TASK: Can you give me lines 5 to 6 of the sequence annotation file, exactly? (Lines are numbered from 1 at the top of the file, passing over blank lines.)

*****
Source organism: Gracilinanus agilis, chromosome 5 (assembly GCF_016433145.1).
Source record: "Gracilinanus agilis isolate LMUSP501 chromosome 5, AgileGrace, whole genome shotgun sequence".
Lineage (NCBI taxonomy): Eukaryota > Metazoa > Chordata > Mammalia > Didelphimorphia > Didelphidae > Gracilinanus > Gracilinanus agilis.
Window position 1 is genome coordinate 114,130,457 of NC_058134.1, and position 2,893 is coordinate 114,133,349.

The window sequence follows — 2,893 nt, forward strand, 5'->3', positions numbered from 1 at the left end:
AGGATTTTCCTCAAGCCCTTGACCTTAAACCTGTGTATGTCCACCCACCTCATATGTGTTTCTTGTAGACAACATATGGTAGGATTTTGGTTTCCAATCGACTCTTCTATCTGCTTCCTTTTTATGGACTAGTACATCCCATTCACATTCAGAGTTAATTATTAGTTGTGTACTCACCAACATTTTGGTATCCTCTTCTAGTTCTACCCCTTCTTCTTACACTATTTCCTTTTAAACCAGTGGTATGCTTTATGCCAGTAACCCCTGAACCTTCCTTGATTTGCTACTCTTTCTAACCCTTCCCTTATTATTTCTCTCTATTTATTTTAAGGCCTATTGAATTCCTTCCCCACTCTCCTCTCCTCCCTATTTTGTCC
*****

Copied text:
The window sequence follows — 2,893 nt, forward strand, 5'->3', positions numbered from 1 at the left end:
AGGATTTTCCTCAAGCCCTTGACCTTAAACCTGTGTATGTCCACCCACCTCATATGTGTTTCTTGTAGACAACATATGGTAGGATTTTGGTTTCCAATCGACTCTTCTATCTGCTTCCTTTTTATGGACTAGTACATCCCATTCACATTCAGAGTTAATTATTAGTTGTGTACTCACCAACATTTTGGTATCCTCTTCTAGTTCTACCCCTTCTTCTTACACTATTTCCTTTTAAACCAGTGGTATGCTTTATGCCAGTAACCCCTGAACCTTCCTTGATTTGCTACTCTTTCTAACCCTTCCCTTATTATTTCTCTCTATTTATTTTAAGGCCTATTGAATTCCTTCCCCACTCTCCTCTCCTCCCTATTTTGTCC